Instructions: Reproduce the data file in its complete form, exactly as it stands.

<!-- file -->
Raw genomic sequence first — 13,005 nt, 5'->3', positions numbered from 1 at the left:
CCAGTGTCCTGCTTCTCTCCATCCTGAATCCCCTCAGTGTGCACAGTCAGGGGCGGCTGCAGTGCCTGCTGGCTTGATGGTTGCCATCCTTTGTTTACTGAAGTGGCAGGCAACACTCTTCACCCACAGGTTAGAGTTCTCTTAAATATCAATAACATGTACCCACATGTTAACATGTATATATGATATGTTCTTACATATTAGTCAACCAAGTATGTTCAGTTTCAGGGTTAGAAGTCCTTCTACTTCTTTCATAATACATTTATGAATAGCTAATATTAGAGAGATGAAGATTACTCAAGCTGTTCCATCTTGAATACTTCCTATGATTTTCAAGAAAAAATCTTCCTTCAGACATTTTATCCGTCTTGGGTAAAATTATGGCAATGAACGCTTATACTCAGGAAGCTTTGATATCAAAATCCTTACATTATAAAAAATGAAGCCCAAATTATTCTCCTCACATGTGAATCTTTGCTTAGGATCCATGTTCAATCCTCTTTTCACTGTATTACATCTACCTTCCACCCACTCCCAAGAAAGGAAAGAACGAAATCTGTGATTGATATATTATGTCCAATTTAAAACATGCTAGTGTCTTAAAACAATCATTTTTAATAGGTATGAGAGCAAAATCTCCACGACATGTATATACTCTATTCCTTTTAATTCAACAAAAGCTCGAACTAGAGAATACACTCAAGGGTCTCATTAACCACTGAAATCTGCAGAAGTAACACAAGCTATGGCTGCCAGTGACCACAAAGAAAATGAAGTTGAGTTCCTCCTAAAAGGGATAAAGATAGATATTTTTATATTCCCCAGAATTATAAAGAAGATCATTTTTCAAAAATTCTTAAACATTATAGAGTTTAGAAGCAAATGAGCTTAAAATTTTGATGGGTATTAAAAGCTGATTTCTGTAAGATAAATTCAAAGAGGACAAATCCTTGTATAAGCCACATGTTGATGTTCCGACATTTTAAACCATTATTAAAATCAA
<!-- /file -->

Raw genomic sequence first — 13,005 nt, 5'->3', positions numbered from 1 at the left:
CCAGTGTCCTGCTTCTCTCCATCCTGAATCCCCTCAGTGTGCACAGTCAGGGGCGGCTGCAGTGCCTGCTGGCTTGATGGTTGCCATCCTTTGTTTACTGAAGTGGCAGGCAACACTCTTCACCCACAGGTTAGAGTTCTCTTAAATATCAATAACATGTACCCACATGTTAACATGTATATATGATATGTTCTTACATATTAGTCAACCAAGTATGTTCAGTTTCAGGGTTAGAAGTCCTTCTACTTCTTTCATAATACATTTATGAATAGCTAATATTAGAGAGATGAAGATTACTCAAGCTGTTCCATCTTGAATACTTCCTATGATTTTCAAGAAAAAATCTTCCTTCAGACATTTTATCCGTCTTGGGTAAAATTATGGCAATGAACGCTTATACTCAGGAAGCTTTGATATCAAAATCCTTACATTATAAAAAATGAAGCCCAAATTATTCTCCTCACATGTGAATCTTTGCTTAGGATCCATGTTCAATCCTCTTTTCACTGTATTACATCTACCTTCCACCCACTCCCAAGAAAGGAAAGAACGAAATCTGTGATTGATATATTATGTCCAATTTAAAACATGCTAGTGTCTTAAAACAATCATTTTTAATAGGTATGAGAGCAAAATCTCCACGACATGTATATACTCTATTCCTTTTAATTCAACAAAAGCTCGAACTAGAGAATACACTCAAGGGTCTCATTAACCACTGAAATCTGCAGAAGTAACACAAGCTATGGCTGCCAGTGACCACAAAGAAAATGAAGTTGAGTTCCTCCTAAAAGGGATAAAGATAGATATTTTTATATTCCCCAGAATTATAAAGAAGATCATTTTTCAAAAATTCTTAAACATTATAGAGTTTAGAAGCAAATGAGCTTAAAATTTTGATGGGTATTAAAAGCTGATTTCTGTAAGATAAATTCAAAGAGGACAAATCCTTGTATAAGCCACATGTTGATGTTCCGACATTTTAAACCATTATTAAAATCAA